Sailing Close to the Wind

by Fergus Downie

The congestion is back. My brother reported on a recent tailback in Ashington in Northumbria, an unimposing former pit town where the colliery closed in the 80s and its hinterland descended soon after into drug addled oblivion. The cause? ‘‘MaccyDees’ had reopened and the local Morlocks had set off like a horde of ponderous wildebeest. It’s difficult not to grimace when you hear about things like this –  plague sequels are supposed to be edifying but God only knows what Pericles would have made of this. One shouldn’t overdo the disdain. Poor baiting is a staple industry in my class but when you see gormeless yuppies on your commuter train reading Harry Potter novels you develop a certain resistance to this kind of haughtiness. Neither is edifying and cheap fast food is probably a lesser evil.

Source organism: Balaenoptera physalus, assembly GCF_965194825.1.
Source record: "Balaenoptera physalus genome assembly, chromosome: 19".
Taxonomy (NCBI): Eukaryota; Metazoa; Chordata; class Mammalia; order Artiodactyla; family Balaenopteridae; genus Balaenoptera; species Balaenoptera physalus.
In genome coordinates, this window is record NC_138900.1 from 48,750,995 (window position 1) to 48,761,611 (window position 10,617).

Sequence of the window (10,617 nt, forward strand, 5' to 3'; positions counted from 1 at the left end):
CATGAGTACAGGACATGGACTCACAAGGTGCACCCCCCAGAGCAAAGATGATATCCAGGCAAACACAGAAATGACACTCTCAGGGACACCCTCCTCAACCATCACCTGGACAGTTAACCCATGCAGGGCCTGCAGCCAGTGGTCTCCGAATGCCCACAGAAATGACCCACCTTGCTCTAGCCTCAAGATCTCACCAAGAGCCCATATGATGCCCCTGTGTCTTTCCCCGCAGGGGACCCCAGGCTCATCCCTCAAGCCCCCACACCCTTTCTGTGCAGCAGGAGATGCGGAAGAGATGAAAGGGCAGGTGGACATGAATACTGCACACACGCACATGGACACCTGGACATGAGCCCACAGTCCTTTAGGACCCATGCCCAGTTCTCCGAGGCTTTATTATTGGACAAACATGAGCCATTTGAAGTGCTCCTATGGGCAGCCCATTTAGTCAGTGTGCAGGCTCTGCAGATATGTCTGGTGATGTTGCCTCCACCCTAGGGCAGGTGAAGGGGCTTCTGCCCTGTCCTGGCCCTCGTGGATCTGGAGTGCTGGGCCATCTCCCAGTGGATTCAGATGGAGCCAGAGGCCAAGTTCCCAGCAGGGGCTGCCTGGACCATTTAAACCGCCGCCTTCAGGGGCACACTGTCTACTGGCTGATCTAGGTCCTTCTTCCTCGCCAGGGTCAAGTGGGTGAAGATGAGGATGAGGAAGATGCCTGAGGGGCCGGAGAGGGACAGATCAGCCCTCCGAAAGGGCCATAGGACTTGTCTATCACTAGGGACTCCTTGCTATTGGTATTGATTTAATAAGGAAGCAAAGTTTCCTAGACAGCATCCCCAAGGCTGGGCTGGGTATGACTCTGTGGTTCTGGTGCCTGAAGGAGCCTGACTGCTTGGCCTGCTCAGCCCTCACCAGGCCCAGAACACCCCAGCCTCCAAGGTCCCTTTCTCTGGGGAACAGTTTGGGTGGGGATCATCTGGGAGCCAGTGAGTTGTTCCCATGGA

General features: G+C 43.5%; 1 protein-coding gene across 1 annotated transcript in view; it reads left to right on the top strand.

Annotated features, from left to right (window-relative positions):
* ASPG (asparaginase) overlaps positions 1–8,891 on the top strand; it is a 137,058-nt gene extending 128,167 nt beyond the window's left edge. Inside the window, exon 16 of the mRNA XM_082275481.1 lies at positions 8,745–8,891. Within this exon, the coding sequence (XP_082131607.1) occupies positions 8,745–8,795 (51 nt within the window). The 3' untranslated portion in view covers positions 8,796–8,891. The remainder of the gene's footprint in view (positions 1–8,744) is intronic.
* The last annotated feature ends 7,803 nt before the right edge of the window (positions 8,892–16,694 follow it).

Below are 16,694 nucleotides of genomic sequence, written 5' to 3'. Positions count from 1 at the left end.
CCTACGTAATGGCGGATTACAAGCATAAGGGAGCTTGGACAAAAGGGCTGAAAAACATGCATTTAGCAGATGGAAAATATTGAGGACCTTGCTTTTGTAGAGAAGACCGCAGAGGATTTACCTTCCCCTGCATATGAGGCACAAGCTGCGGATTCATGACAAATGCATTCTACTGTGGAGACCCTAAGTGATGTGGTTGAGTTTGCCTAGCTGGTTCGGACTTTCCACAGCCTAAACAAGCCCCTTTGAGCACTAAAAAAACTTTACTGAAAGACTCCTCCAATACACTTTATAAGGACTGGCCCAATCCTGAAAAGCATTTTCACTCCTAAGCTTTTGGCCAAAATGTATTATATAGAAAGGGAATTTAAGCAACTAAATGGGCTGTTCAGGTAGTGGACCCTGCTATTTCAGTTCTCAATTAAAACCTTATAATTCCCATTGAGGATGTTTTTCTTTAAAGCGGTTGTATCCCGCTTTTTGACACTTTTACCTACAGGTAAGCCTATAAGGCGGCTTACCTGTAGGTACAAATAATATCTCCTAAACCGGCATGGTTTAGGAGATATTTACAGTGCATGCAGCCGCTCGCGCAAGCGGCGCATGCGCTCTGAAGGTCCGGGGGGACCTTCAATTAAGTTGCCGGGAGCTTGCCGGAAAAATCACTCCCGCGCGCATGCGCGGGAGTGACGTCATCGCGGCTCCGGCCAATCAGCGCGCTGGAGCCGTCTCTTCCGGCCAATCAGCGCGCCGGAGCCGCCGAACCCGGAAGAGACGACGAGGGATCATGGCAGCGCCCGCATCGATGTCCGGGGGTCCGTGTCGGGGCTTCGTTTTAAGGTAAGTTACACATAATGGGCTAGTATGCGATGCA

Still, dignified it isn’t, and it reminded me of one of my mother’s childhood taboos. Brought up respectably poor she would never be caught eating in the street, especially God forbid, as a woman, and until recently the abomination of eating on public transport brought forth stern reprisals from those who would still step forward as the Last Roman. The late former editor of the Sunday Telegraph, Peregrine Worsthorne was once so disgusted by a passenger on the underground eating a Big Mac that he took resolute action. A brave officer in the Scots Guards during the war he knew what was required. Taking careful aim , he moved into position and promptly farted in his face.